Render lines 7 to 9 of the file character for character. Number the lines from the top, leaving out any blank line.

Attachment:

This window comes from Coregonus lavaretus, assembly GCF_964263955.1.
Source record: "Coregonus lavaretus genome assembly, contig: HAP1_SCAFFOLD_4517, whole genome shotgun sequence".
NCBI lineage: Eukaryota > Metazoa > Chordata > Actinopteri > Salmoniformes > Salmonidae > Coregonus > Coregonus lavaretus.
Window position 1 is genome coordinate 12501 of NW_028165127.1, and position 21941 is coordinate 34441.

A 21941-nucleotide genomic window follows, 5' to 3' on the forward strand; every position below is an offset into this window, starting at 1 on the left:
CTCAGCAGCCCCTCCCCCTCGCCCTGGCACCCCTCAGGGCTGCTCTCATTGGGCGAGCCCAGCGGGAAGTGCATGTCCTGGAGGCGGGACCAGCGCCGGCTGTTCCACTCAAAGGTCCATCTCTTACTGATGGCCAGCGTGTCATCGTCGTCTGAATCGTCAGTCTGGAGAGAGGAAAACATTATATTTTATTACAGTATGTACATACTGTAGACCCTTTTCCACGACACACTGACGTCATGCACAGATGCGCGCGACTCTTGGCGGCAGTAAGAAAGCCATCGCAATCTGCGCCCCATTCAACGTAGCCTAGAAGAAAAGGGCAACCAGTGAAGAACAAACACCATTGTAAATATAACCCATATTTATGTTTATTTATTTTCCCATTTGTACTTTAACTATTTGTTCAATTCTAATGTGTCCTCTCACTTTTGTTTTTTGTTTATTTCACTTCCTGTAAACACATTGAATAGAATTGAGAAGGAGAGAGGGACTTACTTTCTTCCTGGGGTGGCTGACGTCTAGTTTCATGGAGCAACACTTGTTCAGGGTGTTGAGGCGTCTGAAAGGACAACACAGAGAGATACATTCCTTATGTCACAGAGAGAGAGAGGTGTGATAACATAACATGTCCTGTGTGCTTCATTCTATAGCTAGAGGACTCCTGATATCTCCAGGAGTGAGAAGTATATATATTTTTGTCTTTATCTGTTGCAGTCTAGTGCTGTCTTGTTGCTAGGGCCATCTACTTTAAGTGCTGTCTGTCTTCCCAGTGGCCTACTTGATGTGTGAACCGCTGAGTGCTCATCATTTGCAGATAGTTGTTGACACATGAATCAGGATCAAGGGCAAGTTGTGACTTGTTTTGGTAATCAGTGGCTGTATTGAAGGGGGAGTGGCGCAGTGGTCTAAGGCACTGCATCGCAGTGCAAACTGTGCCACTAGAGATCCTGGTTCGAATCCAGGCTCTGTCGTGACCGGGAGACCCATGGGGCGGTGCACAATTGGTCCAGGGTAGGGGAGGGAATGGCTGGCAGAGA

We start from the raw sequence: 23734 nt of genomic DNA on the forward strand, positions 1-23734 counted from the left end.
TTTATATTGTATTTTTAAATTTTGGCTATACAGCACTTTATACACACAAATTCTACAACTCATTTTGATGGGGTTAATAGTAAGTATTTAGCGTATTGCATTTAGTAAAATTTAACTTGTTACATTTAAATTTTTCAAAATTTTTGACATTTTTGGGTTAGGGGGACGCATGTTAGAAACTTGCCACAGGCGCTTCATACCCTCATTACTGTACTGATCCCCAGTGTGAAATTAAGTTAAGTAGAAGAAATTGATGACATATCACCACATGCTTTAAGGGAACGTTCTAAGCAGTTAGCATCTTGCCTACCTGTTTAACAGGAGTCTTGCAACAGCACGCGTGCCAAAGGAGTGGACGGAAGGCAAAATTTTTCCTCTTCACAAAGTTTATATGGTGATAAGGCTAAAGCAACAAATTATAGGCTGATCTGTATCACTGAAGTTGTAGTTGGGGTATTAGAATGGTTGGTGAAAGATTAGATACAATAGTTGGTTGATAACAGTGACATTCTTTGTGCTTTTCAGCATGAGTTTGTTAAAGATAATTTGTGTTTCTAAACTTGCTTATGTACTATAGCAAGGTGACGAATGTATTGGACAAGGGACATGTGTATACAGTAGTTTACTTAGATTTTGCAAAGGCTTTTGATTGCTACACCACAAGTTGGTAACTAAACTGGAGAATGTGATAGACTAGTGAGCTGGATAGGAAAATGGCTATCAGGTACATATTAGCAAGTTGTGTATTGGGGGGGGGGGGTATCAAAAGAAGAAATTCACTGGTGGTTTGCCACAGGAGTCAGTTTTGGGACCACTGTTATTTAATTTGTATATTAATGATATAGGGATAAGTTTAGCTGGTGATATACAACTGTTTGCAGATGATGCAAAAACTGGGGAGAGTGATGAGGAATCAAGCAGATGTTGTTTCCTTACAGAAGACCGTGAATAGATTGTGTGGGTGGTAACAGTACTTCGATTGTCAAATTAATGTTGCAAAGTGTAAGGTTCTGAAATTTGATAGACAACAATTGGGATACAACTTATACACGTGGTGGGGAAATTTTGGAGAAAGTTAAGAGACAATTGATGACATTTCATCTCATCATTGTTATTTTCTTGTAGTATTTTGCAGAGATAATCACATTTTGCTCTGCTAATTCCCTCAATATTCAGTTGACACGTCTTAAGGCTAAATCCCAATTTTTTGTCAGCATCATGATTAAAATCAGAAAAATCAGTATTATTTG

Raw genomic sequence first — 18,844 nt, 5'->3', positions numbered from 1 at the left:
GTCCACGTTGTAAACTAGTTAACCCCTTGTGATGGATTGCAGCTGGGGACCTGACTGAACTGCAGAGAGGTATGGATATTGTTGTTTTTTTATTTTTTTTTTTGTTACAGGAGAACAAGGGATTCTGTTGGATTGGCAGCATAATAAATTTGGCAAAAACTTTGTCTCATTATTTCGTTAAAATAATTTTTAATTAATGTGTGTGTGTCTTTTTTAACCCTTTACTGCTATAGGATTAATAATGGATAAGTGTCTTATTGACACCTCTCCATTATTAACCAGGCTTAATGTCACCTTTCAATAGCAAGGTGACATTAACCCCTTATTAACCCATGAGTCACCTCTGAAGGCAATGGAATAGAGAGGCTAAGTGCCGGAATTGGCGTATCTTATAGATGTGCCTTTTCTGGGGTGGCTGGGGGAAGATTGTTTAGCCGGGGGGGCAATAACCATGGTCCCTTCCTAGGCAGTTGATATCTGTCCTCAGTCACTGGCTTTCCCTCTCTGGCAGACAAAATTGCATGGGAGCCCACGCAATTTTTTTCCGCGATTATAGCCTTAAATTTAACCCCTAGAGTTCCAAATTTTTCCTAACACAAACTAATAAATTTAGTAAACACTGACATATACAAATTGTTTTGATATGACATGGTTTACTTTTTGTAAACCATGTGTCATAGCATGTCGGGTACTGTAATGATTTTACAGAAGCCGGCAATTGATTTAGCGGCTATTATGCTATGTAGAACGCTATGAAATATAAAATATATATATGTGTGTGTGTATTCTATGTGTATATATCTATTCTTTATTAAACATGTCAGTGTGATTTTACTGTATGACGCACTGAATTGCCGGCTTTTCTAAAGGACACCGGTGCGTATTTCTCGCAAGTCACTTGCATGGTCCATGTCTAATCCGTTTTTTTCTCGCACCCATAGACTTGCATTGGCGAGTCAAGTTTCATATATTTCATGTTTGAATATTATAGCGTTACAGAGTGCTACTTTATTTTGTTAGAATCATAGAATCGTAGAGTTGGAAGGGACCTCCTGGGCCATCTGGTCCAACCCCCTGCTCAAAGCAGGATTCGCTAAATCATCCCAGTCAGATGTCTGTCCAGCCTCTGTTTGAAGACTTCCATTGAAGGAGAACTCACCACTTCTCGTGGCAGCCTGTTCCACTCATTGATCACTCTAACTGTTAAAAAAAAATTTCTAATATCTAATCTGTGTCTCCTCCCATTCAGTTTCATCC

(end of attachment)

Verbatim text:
We start from the raw sequence: 23734 nt of genomic DNA on the forward strand, positions 1-23734 counted from the left end.
TTTATATTGTATTTTTAAATTTTGGCTATACAGCACTTTATACACACAAATTCTACAACTCATTTTGATGGGGTTAATAGTAAGTATTTAGCGTATTGCATTTAGTAAAATTTAACTTGTTACATTTAAATTTTTCAAAATTTTTGACATTTTTGGGTTAGGGGGACGCATGTTAGAAACTTGCCACAGGCGCTTCATACCCTCATTACTGTACTGATCCCCAGTGTGAAATTAAGTTAAGTAGAAGAAATTGATGACATATCACCACATGCTTTAAGGGAACGTTCTAAGCAGTTAGCATCTTGCCTACCTGTTTAACAGGAGTCTTGCAACAGCACGCGTGCCAAAGGAGTGGACGGAAGGCAAAATTTTTCCTCTTCACAAAGTTTATATGGTGATAAGGCTAAAGCAACAAATTATAGGCTGATCTGTATCACTGAAGTTGTAGTTGGGGTATTAGAATGGTTGGTGAAAGATTAGATACAATAGTTGGTTGATAACAGTGACATTCTTTGTGCTTTTCAGCATGAGTTTGTTAAAGATAATTTGTGTTTCTAAACTTGCTTATGTACTATAGCAAGGTGACGAATGTATTGGACAAGGGACATGTGTATACAGTAGTTTACTTAGATTTTGCAAAGGCTTTTGATTGCTACACCACAAGTTGGTAACTAAACTGGAGAATGTGATAGACTAGTGAGCTGGATAGGAAAATGGCTATCAGGTACATATTAGCAAGTTGTGTATTGGGGGGGGGGGGTATCAAAAGAAGAAATTCACTGGTGGTTTGCCACAGGAGTCAGTTTTGGGACCACTGTTATTTAATTTGTATATTAATGATATAGGGATAAGTTTAGCTGGTGATATACAACTGTTTGCAGATGATGCAAAAACTGGGGAGAGTGATGAGGAATCAAGCAGATGTTGTTTCCTTACAGAAGACCGTGAATAGATTGTGTGGGTGGTAACAGTACTTCGATTGTCAAATTAATGTTGCAAAGTGTAAGGTTCTGAAATTTGATAGACAACAATTGGGATACAACTTATACACGTGGTGGGGAAATTTTGGAGAAAGTTAAGAGACAATTGATGACATTTCATCTCATCATTGTTATTTTCTTGTAGTATTTTGCAGAGATAATCACATTTTGCTCTGCTAATTCCCTCAATATTCAGTTGACACGTCTTAAGGCTAAATCCCAATTTTTTGTCAGCATCATGATTAAAATCAGAAAAATCAGTATTATTTG

Raw genomic sequence first — 18,844 nt, 5'->3', positions numbered from 1 at the left: